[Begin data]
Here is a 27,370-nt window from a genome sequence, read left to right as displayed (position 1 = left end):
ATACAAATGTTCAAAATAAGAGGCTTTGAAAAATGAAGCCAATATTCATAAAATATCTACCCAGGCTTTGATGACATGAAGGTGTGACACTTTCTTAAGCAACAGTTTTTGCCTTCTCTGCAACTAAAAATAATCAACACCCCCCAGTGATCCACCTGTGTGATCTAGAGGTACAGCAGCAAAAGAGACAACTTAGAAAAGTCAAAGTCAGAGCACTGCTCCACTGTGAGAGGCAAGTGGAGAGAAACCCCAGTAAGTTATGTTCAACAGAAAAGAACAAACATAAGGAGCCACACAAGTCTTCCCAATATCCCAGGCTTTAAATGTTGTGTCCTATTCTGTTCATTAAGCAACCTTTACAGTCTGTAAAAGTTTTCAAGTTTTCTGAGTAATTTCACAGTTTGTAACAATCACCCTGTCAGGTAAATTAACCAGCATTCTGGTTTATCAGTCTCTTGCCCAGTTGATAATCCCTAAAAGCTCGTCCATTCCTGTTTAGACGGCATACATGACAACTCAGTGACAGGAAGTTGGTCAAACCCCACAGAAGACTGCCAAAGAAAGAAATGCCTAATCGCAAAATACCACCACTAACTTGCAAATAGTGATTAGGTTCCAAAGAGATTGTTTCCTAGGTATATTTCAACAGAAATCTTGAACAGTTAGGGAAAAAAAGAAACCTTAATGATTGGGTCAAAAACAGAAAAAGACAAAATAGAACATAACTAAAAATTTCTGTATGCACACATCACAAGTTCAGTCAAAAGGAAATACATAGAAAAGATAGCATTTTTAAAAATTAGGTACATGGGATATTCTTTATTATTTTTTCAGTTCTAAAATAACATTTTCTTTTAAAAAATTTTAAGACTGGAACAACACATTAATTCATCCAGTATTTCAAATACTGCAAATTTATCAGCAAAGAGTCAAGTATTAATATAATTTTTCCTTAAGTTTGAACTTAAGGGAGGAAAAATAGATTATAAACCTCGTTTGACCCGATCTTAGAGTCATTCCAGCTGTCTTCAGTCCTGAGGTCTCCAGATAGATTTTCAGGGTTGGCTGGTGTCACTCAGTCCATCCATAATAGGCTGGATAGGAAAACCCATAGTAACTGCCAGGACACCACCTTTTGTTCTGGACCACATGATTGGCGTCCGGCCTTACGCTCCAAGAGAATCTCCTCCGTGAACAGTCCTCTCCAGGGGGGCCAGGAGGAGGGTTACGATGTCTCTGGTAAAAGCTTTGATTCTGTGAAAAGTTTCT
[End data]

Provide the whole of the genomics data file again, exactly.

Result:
Here is a 27,370-nt window from a genome sequence, read left to right as displayed (position 1 = left end):
ATACAAATGTTCAAAATAAGAGGCTTTGAAAAATGAAGCCAATATTCATAAAATATCTACCCAGGCTTTGATGACATGAAGGTGTGACACTTTCTTAAGCAACAGTTTTTGCCTTCTCTGCAACTAAAAATAATCAACACCCCCCAGTGATCCACCTGTGTGATCTAGAGGTACAGCAGCAAAAGAGACAACTTAGAAAAGTCAAAGTCAGAGCACTGCTCCACTGTGAGAGGCAAGTGGAGAGAAACCCCAGTAAGTTATGTTCAACAGAAAAGAACAAACATAAGGAGCCACACAAGTCTTCCCAATATCCCAGGCTTTAAATGTTGTGTCCTATTCTGTTCATTAAGCAACCTTTACAGTCTGTAAAAGTTTTCAAGTTTTCTGAGTAATTTCACAGTTTGTAACAATCACCCTGTCAGGTAAATTAACCAGCATTCTGGTTTATCAGTCTCTTGCCCAGTTGATAATCCCTAAAAGCTCGTCCATTCCTGTTTAGACGGCATACATGACAACTCAGTGACAGGAAGTTGGTCAAACCCCACAGAAGACTGCCAAAGAAAGAAATGCCTAATCGCAAAATACCACCACTAACTTGCAAATAGTGATTAGGTTCCAAAGAGATTGTTTCCTAGGTATATTTCAACAGAAATCTTGAACAGTTAGGGAAAAAAAGAAACCTTAATGATTGGGTCAAAAACAGAAAAAGACAAAATAGAACATAACTAAAAATTTCTGTATGCACACATCACAAGTTCAGTCAAAAGGAAATACATAGAAAAGATAGCATTTTTAAAAATTAGGTACATGGGATATTCTTTATTATTTTTTCAGTTCTAAAATAACATTTTCTTTTAAAAAATTTTAAGACTGGAACAACACATTAATTCATCCAGTATTTCAAATACTGCAAATTTATCAGCAAAGAGTCAAGTATTAATATAATTTTTCCTTAAGTTTGAACTTAAGGGAGGAAAAATAGATTATAAACCTCGTTTGACCCGATCTTAGAGTCATTCCAGCTGTCTTCAGTCCTGAGGTCTCCAGATAGATTTTCAGGGTTGGCTGGTGTCACTCAGTCCATCCATAATAGGCTGGATAGGAAAACCCATAGTAACTGCCAGGACACCACCTTTTGTTCTGGACCACATGATTGGCGTCCGGCCTTACGCTCCAAGAGAATCTCCTCCGTGAACAGTCCTCTCCAGGGGGGCCAGGAGGAGGGTTACGATGTCTCTGGTAAAAGCTTTGATTCTGTGAAAAGTTTCT